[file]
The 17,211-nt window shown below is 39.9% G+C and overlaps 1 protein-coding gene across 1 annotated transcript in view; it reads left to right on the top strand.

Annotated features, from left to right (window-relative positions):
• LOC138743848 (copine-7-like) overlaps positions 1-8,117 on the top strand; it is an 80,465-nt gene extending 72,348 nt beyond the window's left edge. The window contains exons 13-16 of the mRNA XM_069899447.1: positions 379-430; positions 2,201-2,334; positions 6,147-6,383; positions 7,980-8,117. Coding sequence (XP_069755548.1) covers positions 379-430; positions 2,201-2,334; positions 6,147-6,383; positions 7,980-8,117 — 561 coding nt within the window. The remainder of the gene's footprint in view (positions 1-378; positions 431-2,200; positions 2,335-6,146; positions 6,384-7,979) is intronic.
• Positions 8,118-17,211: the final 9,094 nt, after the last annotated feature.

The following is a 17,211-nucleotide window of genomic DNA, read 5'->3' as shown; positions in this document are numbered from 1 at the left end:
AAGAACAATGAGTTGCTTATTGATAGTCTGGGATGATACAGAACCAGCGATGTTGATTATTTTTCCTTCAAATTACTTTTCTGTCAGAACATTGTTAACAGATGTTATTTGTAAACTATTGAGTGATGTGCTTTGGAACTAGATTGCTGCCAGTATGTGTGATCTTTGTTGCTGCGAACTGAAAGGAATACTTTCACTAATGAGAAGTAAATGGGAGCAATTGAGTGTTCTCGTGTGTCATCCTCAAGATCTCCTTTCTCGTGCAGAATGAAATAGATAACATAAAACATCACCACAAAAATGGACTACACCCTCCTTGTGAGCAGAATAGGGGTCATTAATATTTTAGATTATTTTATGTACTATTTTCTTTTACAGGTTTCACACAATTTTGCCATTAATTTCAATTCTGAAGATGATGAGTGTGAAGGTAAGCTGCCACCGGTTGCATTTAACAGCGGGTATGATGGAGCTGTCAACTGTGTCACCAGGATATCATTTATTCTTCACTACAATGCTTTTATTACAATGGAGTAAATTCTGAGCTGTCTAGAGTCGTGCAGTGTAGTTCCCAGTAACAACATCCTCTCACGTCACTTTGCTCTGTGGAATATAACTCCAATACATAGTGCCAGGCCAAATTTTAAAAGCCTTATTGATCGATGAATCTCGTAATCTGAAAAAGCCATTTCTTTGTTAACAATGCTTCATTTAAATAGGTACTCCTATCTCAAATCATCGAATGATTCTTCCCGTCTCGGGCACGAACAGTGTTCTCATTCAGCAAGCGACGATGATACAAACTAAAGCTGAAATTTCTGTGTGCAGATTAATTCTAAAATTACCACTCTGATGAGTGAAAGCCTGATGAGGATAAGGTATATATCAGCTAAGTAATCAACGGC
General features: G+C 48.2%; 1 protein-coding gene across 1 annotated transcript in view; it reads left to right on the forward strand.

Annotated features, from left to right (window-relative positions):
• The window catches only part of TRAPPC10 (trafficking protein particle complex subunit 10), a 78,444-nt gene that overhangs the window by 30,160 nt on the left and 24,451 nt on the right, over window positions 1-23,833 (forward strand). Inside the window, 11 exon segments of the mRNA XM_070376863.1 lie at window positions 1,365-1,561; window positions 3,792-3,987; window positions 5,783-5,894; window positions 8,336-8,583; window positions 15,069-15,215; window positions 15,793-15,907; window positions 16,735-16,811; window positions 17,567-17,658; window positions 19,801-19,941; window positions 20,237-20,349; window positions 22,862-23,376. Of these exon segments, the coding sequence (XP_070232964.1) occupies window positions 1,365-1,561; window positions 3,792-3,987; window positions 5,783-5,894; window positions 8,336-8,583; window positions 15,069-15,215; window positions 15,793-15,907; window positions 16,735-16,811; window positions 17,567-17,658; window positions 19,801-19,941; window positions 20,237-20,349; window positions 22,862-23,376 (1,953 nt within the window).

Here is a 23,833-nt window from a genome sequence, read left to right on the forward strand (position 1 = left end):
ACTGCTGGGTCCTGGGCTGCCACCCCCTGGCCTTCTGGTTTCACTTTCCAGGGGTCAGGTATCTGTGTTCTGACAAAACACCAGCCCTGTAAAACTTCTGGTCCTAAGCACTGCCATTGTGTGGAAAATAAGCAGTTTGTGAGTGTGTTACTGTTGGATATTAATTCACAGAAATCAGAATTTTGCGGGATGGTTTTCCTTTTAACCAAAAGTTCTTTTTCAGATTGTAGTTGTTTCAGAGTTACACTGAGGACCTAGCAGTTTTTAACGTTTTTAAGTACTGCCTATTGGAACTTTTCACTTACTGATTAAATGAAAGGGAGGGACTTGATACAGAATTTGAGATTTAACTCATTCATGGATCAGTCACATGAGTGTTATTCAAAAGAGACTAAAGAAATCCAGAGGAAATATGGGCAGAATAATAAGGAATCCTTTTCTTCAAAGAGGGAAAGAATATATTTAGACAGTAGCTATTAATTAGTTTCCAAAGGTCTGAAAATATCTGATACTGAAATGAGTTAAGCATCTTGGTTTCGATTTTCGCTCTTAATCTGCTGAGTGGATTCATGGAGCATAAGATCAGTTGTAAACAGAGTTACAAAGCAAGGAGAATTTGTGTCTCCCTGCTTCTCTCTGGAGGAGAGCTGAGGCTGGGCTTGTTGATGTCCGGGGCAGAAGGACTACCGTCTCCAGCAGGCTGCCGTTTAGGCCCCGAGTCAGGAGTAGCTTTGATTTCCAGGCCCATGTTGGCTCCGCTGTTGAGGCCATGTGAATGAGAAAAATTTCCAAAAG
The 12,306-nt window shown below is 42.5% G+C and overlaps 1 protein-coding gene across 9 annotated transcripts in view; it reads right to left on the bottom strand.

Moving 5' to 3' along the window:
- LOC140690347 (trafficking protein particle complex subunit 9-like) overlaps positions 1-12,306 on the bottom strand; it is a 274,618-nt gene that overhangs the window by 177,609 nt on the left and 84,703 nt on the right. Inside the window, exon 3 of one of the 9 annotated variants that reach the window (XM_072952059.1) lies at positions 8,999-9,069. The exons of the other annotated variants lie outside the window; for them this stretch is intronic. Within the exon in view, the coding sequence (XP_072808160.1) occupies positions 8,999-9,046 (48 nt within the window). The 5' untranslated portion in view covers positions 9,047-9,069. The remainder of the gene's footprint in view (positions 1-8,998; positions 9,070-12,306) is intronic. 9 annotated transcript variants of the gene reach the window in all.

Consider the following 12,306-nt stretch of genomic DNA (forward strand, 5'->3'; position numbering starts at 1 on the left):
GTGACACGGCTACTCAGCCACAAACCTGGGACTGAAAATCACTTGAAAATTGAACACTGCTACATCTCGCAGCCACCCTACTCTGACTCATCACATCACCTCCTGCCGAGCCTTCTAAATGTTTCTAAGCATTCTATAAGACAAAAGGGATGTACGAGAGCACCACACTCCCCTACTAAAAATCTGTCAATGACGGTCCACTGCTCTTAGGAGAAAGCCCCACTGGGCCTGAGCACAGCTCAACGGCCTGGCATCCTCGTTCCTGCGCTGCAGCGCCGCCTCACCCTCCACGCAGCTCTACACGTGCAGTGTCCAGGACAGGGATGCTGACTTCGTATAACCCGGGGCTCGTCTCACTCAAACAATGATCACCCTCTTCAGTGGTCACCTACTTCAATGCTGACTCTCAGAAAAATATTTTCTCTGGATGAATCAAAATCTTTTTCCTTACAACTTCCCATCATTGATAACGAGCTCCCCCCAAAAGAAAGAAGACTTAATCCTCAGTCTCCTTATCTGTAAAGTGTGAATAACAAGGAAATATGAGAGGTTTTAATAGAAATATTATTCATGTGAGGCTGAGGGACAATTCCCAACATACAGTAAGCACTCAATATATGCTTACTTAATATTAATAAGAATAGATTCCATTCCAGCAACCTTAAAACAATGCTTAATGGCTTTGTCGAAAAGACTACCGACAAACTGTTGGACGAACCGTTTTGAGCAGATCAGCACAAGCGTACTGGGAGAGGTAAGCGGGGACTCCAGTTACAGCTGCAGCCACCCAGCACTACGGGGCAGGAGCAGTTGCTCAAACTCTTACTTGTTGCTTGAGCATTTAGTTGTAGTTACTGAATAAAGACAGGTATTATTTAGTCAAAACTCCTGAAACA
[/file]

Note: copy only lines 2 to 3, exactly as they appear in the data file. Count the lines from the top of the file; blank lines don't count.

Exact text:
Annotated features, from left to right (window-relative positions):
• LOC138743848 (copine-7-like) overlaps positions 1-8,117 on the top strand; it is an 80,465-nt gene extending 72,348 nt beyond the window's left edge. The window contains exons 13-16 of the mRNA XM_069899447.1: positions 379-430; positions 2,201-2,334; positions 6,147-6,383; positions 7,980-8,117. Coding sequence (XP_069755548.1) covers positions 379-430; positions 2,201-2,334; positions 6,147-6,383; positions 7,980-8,117 — 561 coding nt within the window. The remainder of the gene's footprint in view (positions 1-378; positions 431-2,200; positions 2,335-6,146; positions 6,384-7,979) is intronic.